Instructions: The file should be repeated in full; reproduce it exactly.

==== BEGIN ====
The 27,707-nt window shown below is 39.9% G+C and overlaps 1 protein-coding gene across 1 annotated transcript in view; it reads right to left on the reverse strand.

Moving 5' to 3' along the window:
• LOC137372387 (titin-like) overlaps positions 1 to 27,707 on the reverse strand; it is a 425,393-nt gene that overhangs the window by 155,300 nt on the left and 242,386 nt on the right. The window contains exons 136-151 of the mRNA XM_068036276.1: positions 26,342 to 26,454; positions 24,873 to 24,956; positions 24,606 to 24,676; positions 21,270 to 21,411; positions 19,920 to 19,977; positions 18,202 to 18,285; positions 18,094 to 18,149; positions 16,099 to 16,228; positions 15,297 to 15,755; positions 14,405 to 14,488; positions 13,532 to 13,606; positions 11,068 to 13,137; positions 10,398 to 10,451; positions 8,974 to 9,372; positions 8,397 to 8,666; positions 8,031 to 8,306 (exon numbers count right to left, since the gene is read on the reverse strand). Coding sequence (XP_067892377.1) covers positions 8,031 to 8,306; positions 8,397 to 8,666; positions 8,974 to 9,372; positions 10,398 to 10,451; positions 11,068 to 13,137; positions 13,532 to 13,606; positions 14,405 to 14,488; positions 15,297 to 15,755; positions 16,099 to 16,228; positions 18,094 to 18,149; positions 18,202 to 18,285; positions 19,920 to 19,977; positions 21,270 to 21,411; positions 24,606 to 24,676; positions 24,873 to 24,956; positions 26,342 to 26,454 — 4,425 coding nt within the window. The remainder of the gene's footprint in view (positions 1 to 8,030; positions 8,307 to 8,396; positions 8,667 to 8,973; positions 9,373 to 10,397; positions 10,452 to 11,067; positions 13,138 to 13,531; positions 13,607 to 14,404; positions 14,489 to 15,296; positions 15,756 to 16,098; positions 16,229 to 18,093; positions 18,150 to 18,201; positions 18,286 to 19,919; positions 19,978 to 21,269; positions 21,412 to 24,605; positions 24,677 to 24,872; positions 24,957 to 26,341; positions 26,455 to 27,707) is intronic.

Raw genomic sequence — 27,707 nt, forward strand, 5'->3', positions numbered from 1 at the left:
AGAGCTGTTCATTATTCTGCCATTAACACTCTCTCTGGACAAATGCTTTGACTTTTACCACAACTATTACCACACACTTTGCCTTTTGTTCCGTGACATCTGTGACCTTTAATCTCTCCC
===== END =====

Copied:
The 27,707-nt window shown below is 39.9% G+C and overlaps 1 protein-coding gene across 1 annotated transcript in view; it reads right to left on the reverse strand.

Moving 5' to 3' along the window:
• LOC137372387 (titin-like) overlaps positions 1 to 27,707 on the reverse strand; it is a 425,393-nt gene that overhangs the window by 155,300 nt on the left and 242,386 nt on the right. The window contains exons 136-151 of the mRNA XM_068036276.1: positions 26,342 to 26,454; positions 24,873 to 24,956; positions 24,606 to 24,676; positions 21,270 to 21,411; positions 19,920 to 19,977; positions 18,202 to 18,285; positions 18,094 to 18,149; positions 16,099 to 16,228; positions 15,297 to 15,755; positions 14,405 to 14,488; positions 13,532 to 13,606; positions 11,068 to 13,137; positions 10,398 to 10,451; positions 8,974 to 9,372; positions 8,397 to 8,666; positions 8,031 to 8,306 (exon numbers count right to left, since the gene is read on the reverse strand). Coding sequence (XP_067892377.1) covers positions 8,031 to 8,306; positions 8,397 to 8,666; positions 8,974 to 9,372; positions 10,398 to 10,451; positions 11,068 to 13,137; positions 13,532 to 13,606; positions 14,405 to 14,488; positions 15,297 to 15,755; positions 16,099 to 16,228; positions 18,094 to 18,149; positions 18,202 to 18,285; positions 19,920 to 19,977; positions 21,270 to 21,411; positions 24,606 to 24,676; positions 24,873 to 24,956; positions 26,342 to 26,454 — 4,425 coding nt within the window. The remainder of the gene's footprint in view (positions 1 to 8,030; positions 8,307 to 8,396; positions 8,667 to 8,973; positions 9,373 to 10,397; positions 10,452 to 11,067; positions 13,138 to 13,531; positions 13,607 to 14,404; positions 14,489 to 15,296; positions 15,756 to 16,098; positions 16,229 to 18,093; positions 18,150 to 18,201; positions 18,286 to 19,919; positions 19,978 to 21,269; positions 21,412 to 24,605; positions 24,677 to 24,872; positions 24,957 to 26,341; positions 26,455 to 27,707) is intronic.

Raw genomic sequence — 27,707 nt, forward strand, 5'->3', positions numbered from 1 at the left:
AGAGCTGTTCATTATTCTGCCATTAACACTCTCTCTGGACAAATGCTTTGACTTTTACCACAACTATTACCACACACTTTGCCTTTTGTTCCGTGACATCTGTGACCTTTAATCTCTCCC